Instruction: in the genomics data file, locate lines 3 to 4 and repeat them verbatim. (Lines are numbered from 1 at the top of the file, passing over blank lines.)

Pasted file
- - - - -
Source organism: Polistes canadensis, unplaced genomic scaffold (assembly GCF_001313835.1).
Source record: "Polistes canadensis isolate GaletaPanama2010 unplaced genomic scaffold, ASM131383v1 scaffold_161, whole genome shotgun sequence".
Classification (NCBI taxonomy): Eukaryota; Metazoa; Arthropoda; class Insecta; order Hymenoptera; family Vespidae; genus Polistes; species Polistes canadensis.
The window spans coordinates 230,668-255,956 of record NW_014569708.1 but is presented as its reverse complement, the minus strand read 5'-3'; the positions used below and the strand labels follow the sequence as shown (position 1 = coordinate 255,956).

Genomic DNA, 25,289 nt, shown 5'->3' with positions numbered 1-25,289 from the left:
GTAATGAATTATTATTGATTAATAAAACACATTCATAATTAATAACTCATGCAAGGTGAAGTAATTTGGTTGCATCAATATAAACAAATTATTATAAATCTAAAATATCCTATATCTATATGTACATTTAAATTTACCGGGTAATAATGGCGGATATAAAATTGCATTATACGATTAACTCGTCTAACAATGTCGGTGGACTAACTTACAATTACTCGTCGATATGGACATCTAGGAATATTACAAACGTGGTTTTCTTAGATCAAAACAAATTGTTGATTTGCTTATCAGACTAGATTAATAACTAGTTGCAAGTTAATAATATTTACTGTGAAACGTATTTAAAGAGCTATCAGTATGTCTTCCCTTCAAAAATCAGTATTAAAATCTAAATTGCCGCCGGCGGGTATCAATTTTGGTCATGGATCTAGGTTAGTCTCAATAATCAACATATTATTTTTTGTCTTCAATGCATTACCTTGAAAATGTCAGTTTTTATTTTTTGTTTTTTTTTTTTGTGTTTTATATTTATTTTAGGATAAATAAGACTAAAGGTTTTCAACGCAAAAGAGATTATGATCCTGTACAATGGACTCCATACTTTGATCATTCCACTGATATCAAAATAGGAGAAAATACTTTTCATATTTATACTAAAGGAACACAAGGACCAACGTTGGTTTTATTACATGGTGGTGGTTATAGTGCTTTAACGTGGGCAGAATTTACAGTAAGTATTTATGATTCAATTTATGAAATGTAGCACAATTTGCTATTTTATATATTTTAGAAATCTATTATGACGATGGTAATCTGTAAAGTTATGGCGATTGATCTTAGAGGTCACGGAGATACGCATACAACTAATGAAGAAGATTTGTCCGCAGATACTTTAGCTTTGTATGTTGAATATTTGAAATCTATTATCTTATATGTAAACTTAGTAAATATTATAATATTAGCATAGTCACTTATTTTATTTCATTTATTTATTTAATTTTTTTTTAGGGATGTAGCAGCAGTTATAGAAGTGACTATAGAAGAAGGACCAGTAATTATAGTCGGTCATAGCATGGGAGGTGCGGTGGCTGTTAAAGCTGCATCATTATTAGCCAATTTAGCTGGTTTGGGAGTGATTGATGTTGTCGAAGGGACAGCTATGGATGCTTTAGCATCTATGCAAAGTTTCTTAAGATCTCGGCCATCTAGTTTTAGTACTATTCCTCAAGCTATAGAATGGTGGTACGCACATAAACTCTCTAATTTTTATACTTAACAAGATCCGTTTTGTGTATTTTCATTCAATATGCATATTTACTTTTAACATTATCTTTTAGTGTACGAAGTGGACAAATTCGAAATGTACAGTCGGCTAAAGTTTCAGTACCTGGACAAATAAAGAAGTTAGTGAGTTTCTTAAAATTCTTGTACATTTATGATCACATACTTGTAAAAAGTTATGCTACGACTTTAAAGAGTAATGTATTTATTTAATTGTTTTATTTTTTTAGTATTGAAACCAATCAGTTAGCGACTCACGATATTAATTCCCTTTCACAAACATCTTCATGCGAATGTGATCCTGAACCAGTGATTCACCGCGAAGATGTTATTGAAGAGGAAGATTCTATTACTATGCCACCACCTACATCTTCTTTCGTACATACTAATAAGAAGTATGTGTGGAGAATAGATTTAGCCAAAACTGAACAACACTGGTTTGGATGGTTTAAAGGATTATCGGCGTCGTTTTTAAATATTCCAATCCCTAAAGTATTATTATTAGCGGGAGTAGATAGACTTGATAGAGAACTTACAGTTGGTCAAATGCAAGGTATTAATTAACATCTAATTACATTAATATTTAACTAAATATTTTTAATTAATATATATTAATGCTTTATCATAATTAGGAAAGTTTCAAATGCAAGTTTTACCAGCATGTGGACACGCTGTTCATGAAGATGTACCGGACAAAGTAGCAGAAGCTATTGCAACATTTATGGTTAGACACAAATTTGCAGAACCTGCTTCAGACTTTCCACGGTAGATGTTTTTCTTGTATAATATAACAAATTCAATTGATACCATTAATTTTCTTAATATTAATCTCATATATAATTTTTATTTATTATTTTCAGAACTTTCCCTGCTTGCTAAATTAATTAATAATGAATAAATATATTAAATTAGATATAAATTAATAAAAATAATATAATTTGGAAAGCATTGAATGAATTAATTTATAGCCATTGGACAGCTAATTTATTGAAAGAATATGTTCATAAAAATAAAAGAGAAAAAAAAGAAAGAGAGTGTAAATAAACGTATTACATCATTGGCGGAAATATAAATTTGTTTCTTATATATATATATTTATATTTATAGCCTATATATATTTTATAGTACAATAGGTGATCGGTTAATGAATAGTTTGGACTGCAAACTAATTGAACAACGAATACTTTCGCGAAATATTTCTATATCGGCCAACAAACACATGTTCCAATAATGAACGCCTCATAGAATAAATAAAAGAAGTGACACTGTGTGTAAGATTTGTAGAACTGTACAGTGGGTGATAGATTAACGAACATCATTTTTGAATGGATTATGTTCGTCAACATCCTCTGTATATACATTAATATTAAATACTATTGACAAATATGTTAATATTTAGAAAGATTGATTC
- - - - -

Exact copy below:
Classification (NCBI taxonomy): Eukaryota; Metazoa; Arthropoda; class Insecta; order Hymenoptera; family Vespidae; genus Polistes; species Polistes canadensis.
The window spans coordinates 230,668-255,956 of record NW_014569708.1 but is presented as its reverse complement, the minus strand read 5'-3'; the positions used below and the strand labels follow the sequence as shown (position 1 = coordinate 255,956).